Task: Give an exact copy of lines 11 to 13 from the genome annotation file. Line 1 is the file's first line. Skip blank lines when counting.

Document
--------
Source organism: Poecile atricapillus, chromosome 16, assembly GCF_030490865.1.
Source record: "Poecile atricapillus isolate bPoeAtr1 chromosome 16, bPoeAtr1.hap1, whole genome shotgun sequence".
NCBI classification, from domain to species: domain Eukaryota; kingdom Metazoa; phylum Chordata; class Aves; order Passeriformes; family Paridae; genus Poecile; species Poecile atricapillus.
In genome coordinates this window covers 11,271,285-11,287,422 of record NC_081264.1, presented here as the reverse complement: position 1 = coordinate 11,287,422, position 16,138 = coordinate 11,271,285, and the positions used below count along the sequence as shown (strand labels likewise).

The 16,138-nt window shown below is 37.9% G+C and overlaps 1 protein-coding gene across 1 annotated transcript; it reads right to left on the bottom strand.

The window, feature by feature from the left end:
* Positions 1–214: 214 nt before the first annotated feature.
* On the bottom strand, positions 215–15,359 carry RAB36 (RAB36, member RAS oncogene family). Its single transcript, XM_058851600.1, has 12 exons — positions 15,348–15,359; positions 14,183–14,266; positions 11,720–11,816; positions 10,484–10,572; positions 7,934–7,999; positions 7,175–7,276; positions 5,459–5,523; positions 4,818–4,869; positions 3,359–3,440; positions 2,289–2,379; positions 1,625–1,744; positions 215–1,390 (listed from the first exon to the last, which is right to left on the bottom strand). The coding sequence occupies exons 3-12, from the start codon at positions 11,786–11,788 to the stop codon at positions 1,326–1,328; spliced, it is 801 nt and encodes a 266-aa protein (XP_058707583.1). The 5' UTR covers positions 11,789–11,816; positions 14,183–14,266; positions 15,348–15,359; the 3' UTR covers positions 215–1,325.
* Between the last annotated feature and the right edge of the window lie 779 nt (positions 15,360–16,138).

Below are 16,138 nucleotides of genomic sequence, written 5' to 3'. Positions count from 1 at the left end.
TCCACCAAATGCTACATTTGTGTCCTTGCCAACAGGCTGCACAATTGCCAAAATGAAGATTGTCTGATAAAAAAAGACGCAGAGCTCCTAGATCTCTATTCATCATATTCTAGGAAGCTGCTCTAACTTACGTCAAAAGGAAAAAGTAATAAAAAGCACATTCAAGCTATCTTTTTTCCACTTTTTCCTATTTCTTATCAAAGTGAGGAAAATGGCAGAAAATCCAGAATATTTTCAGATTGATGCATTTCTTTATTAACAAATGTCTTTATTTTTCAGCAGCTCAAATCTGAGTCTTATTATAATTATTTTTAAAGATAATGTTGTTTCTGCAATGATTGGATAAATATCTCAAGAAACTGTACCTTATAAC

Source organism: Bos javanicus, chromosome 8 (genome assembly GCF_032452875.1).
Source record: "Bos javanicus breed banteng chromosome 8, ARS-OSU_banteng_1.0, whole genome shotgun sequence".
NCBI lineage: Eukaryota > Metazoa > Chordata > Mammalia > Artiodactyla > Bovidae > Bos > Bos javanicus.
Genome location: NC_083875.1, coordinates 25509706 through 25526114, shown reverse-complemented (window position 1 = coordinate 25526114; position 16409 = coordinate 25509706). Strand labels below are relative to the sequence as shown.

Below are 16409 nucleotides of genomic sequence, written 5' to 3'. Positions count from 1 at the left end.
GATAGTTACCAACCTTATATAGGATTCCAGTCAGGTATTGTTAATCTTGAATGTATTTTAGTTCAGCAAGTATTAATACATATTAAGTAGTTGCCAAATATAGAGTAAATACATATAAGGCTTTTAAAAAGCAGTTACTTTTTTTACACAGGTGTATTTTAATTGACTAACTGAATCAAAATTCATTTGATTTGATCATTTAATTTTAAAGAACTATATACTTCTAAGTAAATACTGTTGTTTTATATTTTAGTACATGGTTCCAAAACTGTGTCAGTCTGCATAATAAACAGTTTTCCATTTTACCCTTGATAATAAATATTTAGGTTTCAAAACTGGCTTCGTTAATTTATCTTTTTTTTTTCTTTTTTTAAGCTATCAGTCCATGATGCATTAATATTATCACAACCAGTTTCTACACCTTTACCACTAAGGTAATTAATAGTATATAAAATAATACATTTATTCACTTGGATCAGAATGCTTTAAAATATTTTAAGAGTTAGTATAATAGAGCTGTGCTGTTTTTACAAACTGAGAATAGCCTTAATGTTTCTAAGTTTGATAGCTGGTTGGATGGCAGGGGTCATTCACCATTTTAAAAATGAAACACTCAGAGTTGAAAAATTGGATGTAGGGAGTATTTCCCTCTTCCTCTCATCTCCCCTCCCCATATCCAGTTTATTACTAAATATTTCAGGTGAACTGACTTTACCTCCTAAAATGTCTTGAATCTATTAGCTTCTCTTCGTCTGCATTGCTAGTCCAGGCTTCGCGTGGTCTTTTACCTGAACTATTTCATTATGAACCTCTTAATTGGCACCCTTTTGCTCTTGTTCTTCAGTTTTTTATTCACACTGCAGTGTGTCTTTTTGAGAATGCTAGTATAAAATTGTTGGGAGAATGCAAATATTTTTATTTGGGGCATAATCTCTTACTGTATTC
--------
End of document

TCCACCAAATGCTACATTTGTGTCCTTGCCAACAGGCTGCACAATTGCCAAAATGAAGATTGTCTGATAAAAAAAGACGCAGAGCTCCTAGATCTCTATTCATCATATTCTAGGAAGCTGCTCTAACTTACGTCAAAAGGAAAAAGTAATAAAAAGCACATTCAAGCTATCTTTTTTCCACTTTTTCCTATTTCTTATCAAAGTGAGGAAAATGGCAGAAAATCCAGAATATTTTCAGATTGATGCATTTCTTTATTAACAAATGTCTTTATTTTTCAGCAGCTCAAATCTGAGTCTTATTATAATTATTTTTAAAGATAATGTTGTTTCTGCAATGATTGGATAAATATCTCAAGAAACTGTACCTTATAAC

Source organism: Bos javanicus, chromosome 8 (genome assembly GCF_032452875.1).
Source record: "Bos javanicus breed banteng chromosome 8, ARS-OSU_banteng_1.0, whole genome shotgun sequence".